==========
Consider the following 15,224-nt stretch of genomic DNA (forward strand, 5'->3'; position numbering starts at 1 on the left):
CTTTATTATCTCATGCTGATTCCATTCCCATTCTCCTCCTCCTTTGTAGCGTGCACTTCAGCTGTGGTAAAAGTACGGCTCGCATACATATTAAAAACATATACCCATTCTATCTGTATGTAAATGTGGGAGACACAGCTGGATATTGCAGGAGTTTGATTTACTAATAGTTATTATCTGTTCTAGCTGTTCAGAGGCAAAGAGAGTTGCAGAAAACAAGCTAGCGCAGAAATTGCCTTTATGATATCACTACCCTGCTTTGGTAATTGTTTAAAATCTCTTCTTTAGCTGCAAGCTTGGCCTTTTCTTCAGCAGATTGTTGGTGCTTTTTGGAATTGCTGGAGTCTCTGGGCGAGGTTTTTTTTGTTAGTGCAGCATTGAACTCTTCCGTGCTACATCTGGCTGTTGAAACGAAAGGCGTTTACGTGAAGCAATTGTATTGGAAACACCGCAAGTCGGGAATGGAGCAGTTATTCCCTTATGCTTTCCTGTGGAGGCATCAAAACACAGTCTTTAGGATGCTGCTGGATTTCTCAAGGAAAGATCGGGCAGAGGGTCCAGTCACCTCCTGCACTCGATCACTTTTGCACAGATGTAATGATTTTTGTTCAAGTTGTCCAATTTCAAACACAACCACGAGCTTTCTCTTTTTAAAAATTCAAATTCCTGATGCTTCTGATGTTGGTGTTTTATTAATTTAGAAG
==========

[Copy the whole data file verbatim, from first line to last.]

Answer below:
Consider the following 15,224-nt stretch of genomic DNA (forward strand, 5'->3'; position numbering starts at 1 on the left):
CTTTATTATCTCATGCTGATTCCATTCCCATTCTCCTCCTCCTTTGTAGCGTGCACTTCAGCTGTGGTAAAAGTACGGCTCGCATACATATTAAAAACATATACCCATTCTATCTGTATGTAAATGTGGGAGACACAGCTGGATATTGCAGGAGTTTGATTTACTAATAGTTATTATCTGTTCTAGCTGTTCAGAGGCAAAGAGAGTTGCAGAAAACAAGCTAGCGCAGAAATTGCCTTTATGATATCACTACCCTGCTTTGGTAATTGTTTAAAATCTCTTCTTTAGCTGCAAGCTTGGCCTTTTCTTCAGCAGATTGTTGGTGCTTTTTGGAATTGCTGGAGTCTCTGGGCGAGGTTTTTTTTGTTAGTGCAGCATTGAACTCTTCCGTGCTACATCTGGCTGTTGAAACGAAAGGCGTTTACGTGAAGCAATTGTATTGGAAACACCGCAAGTCGGGAATGGAGCAGTTATTCCCTTATGCTTTCCTGTGGAGGCATCAAAACACAGTCTTTAGGATGCTGCTGGATTTCTCAAGGAAAGATCGGGCAGAGGGTCCAGTCACCTCCTGCACTCGATCACTTTTGCACAGATGTAATGATTTTTGTTCAAGTTGTCCAATTTCAAACACAACCACGAGCTTTCTCTTTTTAAAAATTCAAATTCCTGATGCTTCTGATGTTGGTGTTTTATTAATTTAGAAG